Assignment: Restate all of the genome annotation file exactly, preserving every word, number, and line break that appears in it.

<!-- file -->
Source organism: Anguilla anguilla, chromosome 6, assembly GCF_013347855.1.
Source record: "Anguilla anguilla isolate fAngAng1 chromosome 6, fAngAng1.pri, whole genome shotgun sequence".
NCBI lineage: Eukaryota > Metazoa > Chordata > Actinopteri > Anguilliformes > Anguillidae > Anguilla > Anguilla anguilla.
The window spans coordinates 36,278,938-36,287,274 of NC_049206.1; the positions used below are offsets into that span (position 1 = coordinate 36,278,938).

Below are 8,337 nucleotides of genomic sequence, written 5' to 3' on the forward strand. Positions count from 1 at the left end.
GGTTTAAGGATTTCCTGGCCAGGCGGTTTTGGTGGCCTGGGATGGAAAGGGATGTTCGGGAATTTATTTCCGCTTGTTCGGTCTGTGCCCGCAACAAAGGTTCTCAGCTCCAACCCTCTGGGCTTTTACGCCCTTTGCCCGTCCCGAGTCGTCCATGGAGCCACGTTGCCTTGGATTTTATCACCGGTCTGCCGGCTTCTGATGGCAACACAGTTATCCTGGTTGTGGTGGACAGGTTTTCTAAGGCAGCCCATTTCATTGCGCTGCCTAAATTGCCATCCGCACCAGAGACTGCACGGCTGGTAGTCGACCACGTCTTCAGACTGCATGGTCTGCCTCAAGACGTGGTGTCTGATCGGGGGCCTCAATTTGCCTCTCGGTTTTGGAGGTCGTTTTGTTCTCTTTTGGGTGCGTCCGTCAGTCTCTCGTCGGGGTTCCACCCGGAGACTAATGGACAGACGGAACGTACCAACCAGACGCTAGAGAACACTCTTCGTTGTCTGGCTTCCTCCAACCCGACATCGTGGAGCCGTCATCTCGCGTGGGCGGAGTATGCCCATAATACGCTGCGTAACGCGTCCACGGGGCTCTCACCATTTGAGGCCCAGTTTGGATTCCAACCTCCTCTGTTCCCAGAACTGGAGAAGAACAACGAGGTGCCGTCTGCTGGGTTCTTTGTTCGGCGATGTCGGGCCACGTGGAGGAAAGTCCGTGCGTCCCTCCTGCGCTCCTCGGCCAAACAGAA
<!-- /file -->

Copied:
Source organism: Anguilla anguilla, chromosome 6, assembly GCF_013347855.1.
Source record: "Anguilla anguilla isolate fAngAng1 chromosome 6, fAngAng1.pri, whole genome shotgun sequence".
NCBI lineage: Eukaryota > Metazoa > Chordata > Actinopteri > Anguilliformes > Anguillidae > Anguilla > Anguilla anguilla.
The window spans coordinates 36,278,938-36,287,274 of NC_049206.1; the positions used below are offsets into that span (position 1 = coordinate 36,278,938).

Below are 8,337 nucleotides of genomic sequence, written 5' to 3' on the forward strand. Positions count from 1 at the left end.
GGTTTAAGGATTTCCTGGCCAGGCGGTTTTGGTGGCCTGGGATGGAAAGGGATGTTCGGGAATTTATTTCCGCTTGTTCGGTCTGTGCCCGCAACAAAGGTTCTCAGCTCCAACCCTCTGGGCTTTTACGCCCTTTGCCCGTCCCGAGTCGTCCATGGAGCCACGTTGCCTTGGATTTTATCACCGGTCTGCCGGCTTCTGATGGCAACACAGTTATCCTGGTTGTGGTGGACAGGTTTTCTAAGGCAGCCCATTTCATTGCGCTGCCTAAATTGCCATCCGCACCAGAGACTGCACGGCTGGTAGTCGACCACGTCTTCAGACTGCATGGTCTGCCTCAAGACGTGGTGTCTGATCGGGGGCCTCAATTTGCCTCTCGGTTTTGGAGGTCGTTTTGTTCTCTTTTGGGTGCGTCCGTCAGTCTCTCGTCGGGGTTCCACCCGGAGACTAATGGACAGACGGAACGTACCAACCAGACGCTAGAGAACACTCTTCGTTGTCTGGCTTCCTCCAACCCGACATCGTGGAGCCGTCATCTCGCGTGGGCGGAGTATGCCCATAATACGCTGCGTAACGCGTCCACGGGGCTCTCACCATTTGAGGCCCAGTTTGGATTCCAACCTCCTCTGTTCCCAGAACTGGAGAAGAACAACGAGGTGCCGTCTGCTGGGTTCTTTGTTCGGCGATGTCGGGCCACGTGGAGGAAAGTCCGTGCGTCCCTCCTGCGCTCCTCGGCCAAACAGAA